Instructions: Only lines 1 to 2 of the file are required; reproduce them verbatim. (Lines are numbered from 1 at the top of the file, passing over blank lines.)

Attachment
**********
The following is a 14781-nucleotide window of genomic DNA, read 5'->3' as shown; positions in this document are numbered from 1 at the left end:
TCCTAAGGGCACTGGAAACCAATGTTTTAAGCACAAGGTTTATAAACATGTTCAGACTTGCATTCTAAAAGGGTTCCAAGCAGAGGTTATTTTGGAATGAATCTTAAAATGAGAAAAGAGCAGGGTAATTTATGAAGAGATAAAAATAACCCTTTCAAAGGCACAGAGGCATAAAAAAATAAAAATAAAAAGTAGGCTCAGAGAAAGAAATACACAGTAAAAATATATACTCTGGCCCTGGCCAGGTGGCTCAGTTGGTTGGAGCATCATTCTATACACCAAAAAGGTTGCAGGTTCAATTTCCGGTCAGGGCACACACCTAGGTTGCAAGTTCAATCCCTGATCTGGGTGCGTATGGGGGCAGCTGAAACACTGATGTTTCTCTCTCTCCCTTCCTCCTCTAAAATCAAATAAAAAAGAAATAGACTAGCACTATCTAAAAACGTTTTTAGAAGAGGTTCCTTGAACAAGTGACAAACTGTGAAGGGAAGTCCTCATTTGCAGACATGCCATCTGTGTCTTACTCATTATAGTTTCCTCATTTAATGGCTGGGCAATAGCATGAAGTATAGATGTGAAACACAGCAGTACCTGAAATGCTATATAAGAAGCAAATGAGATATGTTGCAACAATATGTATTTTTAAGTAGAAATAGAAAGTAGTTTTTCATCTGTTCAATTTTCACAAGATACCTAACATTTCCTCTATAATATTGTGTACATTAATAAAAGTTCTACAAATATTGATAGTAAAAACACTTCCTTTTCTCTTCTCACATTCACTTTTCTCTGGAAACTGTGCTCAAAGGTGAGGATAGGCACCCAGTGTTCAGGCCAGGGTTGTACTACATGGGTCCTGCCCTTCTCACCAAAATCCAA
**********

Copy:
The following is a 14781-nucleotide window of genomic DNA, read 5'->3' as shown; positions in this document are numbered from 1 at the left end:
TCCTAAGGGCACTGGAAACCAATGTTTTAAGCACAAGGTTTATAAACATGTTCAGACTTGCATTCTAAAAGGGTTCCAAGCAGAGGTTATTTTGGAATGAATCTTAAAATGAGAAAAGAGCAGGGTAATTTATGAAGAGATAAAAATAACCCTTTCAAAGGCACAGAGGCATAAAAAAATAAAAATAAAAAGTAGGCTCAGAGAAAGAAATACACAGTAAAAATATATACTCTGGCCCTGGCCAGGTGGCTCAGTTGGTTGGAGCATCATTCTATACACCAAAAAGGTTGCAGGTTCAATTTCCGGTCAGGGCACACACCTAGGTTGCAAGTTCAATCCCTGATCTGGGTGCGTATGGGGGCAGCTGAAACACTGATGTTTCTCTCTCTCCCTTCCTCCTCTAAAATCAAATAAAAAAGAAATAGACTAGCACTATCTAAAAACGTTTTTAGAAGAGGTTCCTTGAACAAGTGACAAACTGTGAAGGGAAGTCCTCATTTGCAGACATGCCATCTGTGTCTTACTCATTATAGTTTCCTCATTTAATGGCTGGGCAATAGCATGAAGTATAGATGTGAAACACAGCAGTACCTGAAATGCTATATAAGAAGCAAATGAGATATGTTGCAACAATATGTATTTTTAAGTAGAAATAGAAAGTAGTTTTTCATCTGTTCAATTTTCACAAGATACCTAACATTTCCTCTATAATATTGTGTACATTAATAAAAGTTCTACAAATATTGATAGTAAAAACACTTCCTTTTCTCTTCTCACATTCACTTTTCTCTGGAAACTGTGCTCAAAGGTGAGGATAGGCACCCAGTGTTCAGGCCAGGGTTGTACTACATGGGTCCTGCCCTTCTCACCAAAATCCAA